“That was in 1953,” Jack said. “That’s when I joined the First Baptist Church. She rejoined.” Sarah’s parents were still here. And after a career that had taken them to Oklahoma, Mississippi, South Carolina, Kentucky, Canada and Texas, Jack’s parents also came back to Montgomery not long after.
383660_10151371568019610_637207616_n     “Jack’s mother played the piano probably better than anyone I’ve ever known in my life,” Sarah said. “We would just spend an evening where she was playing the piano and Jack would sing.”
      “That was when Betty Doss was our minister of music. She was also the organist,” Jack said.
      “She started the children’s choirs in our church,” Sarah added.
      “She was replaced by Posey Starkey as the minister of music, and Virginia Figh became the organist,” Jack said. “When Posey left, John Condra was our next minister of music, and he was here five years.”
      There was a year when the church didn’t have a minister of music, and Jack stood in as director.  “I think it was between Condra and Roper,” Jack said. “Virginia did all the work, and I took all the glory. Virginia selected all the music and everything. I just waved my arms.”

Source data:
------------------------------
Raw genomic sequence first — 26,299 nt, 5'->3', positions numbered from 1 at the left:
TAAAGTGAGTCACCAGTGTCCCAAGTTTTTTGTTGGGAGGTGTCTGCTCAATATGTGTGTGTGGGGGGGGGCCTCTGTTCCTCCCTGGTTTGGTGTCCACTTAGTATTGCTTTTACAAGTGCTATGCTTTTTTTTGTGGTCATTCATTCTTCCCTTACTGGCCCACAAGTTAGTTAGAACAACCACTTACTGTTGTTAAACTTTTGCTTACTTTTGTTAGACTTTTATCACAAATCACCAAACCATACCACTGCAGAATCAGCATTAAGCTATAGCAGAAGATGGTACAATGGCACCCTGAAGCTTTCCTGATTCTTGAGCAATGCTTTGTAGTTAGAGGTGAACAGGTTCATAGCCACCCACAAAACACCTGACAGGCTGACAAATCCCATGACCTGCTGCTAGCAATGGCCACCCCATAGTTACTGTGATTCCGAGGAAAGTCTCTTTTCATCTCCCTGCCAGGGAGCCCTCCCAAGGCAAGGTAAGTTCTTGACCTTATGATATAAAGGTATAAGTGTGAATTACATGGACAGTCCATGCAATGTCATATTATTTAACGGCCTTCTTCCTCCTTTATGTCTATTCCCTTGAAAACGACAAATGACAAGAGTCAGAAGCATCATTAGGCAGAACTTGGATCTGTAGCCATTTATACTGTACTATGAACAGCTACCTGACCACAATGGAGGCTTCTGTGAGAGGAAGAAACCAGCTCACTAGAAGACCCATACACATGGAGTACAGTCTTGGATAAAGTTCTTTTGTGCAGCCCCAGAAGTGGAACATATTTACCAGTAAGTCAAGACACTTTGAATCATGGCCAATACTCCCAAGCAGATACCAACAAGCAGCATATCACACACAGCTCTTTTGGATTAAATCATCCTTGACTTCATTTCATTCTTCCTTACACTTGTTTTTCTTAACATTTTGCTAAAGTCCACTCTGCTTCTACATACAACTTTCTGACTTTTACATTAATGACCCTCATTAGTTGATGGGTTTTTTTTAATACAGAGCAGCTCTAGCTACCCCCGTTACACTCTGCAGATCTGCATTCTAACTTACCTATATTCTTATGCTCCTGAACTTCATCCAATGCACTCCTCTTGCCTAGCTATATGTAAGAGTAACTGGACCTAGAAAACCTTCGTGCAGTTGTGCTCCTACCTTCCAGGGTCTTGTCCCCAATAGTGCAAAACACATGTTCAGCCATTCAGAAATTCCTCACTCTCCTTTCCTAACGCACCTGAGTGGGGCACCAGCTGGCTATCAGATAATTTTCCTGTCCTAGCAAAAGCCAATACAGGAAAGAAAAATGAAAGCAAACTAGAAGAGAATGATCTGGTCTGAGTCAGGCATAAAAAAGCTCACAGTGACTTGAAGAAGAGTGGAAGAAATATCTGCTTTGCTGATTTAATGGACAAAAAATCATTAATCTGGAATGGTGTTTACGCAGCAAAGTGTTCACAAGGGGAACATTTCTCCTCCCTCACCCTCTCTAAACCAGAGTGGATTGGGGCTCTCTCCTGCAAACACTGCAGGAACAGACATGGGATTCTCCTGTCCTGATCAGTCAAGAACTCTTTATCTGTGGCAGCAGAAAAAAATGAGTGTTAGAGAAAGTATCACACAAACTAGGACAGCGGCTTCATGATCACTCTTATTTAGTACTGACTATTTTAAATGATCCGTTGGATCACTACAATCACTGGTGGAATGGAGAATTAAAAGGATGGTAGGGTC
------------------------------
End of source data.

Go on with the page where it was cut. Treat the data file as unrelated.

Jack’s father also was part of the church’s music history. In their final move back to Montgomery, Jack said, “He led the Sunday night singing for about seven years before he died in 1965.” Jack’s mother died five months to the day after his father died.
      John Condra was minister of music for just five years, Sarah said, but she and Jack are still friends with them 40 years later. Sarah said it may have been because their children were teenagers when John was on the staff, and the music program was influential in their young lives. She said their older daughter, Sarah, started calling John “Condra-baby,” and when she did, others started calling him that too. “He didn’t like it,” Sarah added.